Close this search box.

New for Pesach 2013: STAR-K Certified Quinoa That Needs No Further Checking

After much investigation and research, STAR-K Kosher Certification announces that it will certify quinoa which needs no further checking, for the very first time, for Pesach 5773/2012. The grain-like crop will be available for both wholesale and retail sale, bearing the STAR-K-P logo.

Although quinoa is Kosher L’Pesach (since it is not related to the five types of chometz grains, millet or rice), because there is a possibility that it grows in proximity of chometz grains and processed in facilities that compromise its Kosher for Passover status, it should only be accepted with a reliable Kosher for Passover supervision.

“We have found that quinoa can be grown near barley, plus sometimes the bags used to transport the quinoa have been used previously for other grains,” says Kashrus Administrator Rabbi Zvi Goldberg. “Last season, STAR-K went to a set of fields in Bolivia, that do not have barley growing near them, and checked them. We also insisted that they do not rotate their crop and that they use new bags, in addition to employing a mashgiach temidi (constant supervision) at the production to ensure that STAR-K standards were kept.”

STAR-K ‘s Rabbinic Administrator, HaRav Moshe Heinemann, holds that quinoa is not kitniyos, based on Igros Moshe OC 3:63. STAR-K Kashrus Administrator and Kashrus Kurrents editor, Rabbi Tzvi Rosen, further adds, “Quinoa was determined to be Kosher L’Pesach. Quinoa is a member of the “goose foot” family, which includes sugar beets and beet root. The Star-K tested quinoa to see if it would rise. The result was as Chazal termed, sirchon; the quinoa decayed — it did not rise.”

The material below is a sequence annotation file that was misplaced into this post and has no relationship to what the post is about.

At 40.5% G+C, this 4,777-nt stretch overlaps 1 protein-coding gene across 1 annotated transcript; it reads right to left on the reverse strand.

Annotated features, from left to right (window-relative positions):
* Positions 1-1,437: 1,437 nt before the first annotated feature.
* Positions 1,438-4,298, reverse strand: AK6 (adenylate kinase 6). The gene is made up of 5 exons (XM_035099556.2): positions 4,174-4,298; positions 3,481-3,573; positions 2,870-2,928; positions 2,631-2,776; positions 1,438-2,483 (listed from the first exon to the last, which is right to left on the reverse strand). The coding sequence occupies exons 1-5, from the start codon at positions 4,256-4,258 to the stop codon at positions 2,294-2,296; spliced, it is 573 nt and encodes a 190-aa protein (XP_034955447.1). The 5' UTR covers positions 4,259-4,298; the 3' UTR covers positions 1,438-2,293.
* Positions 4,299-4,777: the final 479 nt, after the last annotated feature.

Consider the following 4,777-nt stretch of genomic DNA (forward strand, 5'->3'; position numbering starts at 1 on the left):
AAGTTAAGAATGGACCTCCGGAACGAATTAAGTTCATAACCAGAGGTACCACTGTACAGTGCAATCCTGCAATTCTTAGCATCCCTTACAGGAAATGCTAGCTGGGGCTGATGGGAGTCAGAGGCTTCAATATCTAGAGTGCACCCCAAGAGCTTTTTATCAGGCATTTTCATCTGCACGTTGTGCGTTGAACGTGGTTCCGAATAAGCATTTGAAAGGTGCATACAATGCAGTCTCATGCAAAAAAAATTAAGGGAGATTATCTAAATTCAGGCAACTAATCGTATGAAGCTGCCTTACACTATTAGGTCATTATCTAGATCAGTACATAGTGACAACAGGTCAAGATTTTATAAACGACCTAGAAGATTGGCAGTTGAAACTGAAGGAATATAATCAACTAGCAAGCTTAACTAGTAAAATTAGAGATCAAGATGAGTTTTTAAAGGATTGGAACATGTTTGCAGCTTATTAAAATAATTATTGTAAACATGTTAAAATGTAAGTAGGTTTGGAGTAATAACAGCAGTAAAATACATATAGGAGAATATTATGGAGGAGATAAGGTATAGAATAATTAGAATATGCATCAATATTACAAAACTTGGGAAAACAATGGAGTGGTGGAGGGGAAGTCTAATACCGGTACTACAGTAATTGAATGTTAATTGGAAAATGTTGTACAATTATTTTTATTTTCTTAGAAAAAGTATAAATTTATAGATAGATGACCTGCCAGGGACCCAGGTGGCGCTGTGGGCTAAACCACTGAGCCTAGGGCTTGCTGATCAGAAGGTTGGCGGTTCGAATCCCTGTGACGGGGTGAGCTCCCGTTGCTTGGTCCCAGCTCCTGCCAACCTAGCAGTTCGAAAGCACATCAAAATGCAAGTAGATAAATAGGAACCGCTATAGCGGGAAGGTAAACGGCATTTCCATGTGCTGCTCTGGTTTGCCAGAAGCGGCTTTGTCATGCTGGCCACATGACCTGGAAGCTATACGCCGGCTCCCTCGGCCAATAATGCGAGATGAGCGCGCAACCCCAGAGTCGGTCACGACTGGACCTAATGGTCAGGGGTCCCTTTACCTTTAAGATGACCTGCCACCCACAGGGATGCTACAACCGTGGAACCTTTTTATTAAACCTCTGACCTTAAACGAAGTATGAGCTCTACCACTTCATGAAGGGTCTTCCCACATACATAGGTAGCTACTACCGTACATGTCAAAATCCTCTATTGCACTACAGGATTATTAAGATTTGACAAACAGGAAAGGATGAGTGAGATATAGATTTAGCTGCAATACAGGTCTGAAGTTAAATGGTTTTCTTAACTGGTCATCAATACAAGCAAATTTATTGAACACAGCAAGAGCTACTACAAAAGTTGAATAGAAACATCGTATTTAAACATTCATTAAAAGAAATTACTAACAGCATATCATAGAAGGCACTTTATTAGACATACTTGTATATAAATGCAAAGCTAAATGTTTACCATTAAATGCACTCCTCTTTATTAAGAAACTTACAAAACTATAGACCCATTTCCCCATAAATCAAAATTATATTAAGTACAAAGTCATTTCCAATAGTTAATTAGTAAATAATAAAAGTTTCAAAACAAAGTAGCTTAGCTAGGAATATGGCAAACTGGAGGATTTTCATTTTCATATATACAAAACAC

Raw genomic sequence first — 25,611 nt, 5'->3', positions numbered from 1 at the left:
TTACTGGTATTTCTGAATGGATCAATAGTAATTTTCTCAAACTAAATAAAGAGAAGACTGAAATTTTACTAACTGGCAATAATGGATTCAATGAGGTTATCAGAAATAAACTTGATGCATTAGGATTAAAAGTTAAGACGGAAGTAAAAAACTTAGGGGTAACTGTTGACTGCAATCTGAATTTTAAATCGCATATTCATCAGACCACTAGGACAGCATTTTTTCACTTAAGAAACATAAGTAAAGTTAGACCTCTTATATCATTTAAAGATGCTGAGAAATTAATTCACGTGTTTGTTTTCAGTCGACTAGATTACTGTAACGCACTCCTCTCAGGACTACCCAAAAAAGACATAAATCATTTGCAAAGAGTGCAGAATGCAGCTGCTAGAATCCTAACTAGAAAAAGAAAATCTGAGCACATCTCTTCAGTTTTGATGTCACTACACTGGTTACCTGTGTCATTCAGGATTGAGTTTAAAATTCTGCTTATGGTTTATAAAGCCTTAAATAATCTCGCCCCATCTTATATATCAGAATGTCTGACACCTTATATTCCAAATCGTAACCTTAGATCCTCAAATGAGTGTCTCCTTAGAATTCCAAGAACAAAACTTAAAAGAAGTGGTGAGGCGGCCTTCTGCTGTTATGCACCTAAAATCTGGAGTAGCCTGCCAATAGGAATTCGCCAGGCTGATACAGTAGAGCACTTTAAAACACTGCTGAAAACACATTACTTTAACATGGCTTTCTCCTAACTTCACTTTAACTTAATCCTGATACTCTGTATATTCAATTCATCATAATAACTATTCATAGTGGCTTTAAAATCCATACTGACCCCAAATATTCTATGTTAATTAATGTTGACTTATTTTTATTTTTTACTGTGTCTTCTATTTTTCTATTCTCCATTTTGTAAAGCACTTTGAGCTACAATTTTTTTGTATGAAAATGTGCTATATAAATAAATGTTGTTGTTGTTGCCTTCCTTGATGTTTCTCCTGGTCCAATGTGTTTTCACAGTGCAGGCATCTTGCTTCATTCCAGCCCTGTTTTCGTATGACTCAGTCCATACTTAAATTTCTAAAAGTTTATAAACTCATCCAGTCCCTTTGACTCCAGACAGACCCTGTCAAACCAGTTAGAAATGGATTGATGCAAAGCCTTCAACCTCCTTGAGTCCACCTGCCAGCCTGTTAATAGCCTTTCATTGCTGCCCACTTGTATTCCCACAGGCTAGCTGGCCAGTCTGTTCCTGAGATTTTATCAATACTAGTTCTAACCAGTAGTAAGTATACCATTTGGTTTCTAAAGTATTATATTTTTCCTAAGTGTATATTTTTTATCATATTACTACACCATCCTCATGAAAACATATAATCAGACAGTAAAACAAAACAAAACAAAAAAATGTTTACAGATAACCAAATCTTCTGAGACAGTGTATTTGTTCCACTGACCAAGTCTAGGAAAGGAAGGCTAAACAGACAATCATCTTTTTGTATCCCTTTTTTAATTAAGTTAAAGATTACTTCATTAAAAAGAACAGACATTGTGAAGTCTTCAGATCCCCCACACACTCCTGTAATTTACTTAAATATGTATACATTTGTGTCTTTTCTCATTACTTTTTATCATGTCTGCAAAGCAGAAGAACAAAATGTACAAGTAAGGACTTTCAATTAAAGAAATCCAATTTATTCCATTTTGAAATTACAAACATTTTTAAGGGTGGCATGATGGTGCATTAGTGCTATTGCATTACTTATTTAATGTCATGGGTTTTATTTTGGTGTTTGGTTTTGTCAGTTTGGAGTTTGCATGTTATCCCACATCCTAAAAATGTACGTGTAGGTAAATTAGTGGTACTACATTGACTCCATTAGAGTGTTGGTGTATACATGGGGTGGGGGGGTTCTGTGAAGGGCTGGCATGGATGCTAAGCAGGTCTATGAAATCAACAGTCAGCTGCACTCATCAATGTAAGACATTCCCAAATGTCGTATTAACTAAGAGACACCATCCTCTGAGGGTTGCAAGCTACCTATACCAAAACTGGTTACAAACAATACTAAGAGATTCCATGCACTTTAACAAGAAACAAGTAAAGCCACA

Quinoa was first brought to the United States from Chile nineteen years ago, and has been cultivated in the Andes Mountains for thousands of years. It grows three to six feet tall despite high altitudes, intense heat, freezing temperatures, and as little as four inches of annual rainfall. Peru and Bolivia maintain seed banks with 1,800 types of quinoa.

For specific information on sources for STAR-K-P quinoa, visit:

(Margie Pensak – YWN)

4 Responses

  1. The problem is that while Star-K is holding the quinoa is similar to potatoes, other people hold that it should be considered similar to corn. One should note that it is possible to make bread or pizza from quinoa, meaning that if it became generally accepted many people would be eating “bread” during Pesach – and we will have people offering pita with fellafel, pizza, etc., all with a Pesach hecksher. It would be less devisive if all the major hacksherim reached a consensus.

  2. אגרות משה או”ח חלק ג’ ס’ ס”ג להתיר ה”פּינאט” משום שלא נאסר קטניות מקיבוץ חכמים אלא ע”י מנהג ולא רצו להנהיג עוד איסורים כמו שלא חששו לאכול תפוחי אדמה אף שאפשר לעשות מהם קמח ועוד שאפילו רבים מגדולי אשכנז לא חששו לאכילת קטניות אפילו במקום שנהגו לאסור לכן אין להוסיף על המנהג אלא מה שכבר הונהג מקדם

Leave a Reply

Popular Posts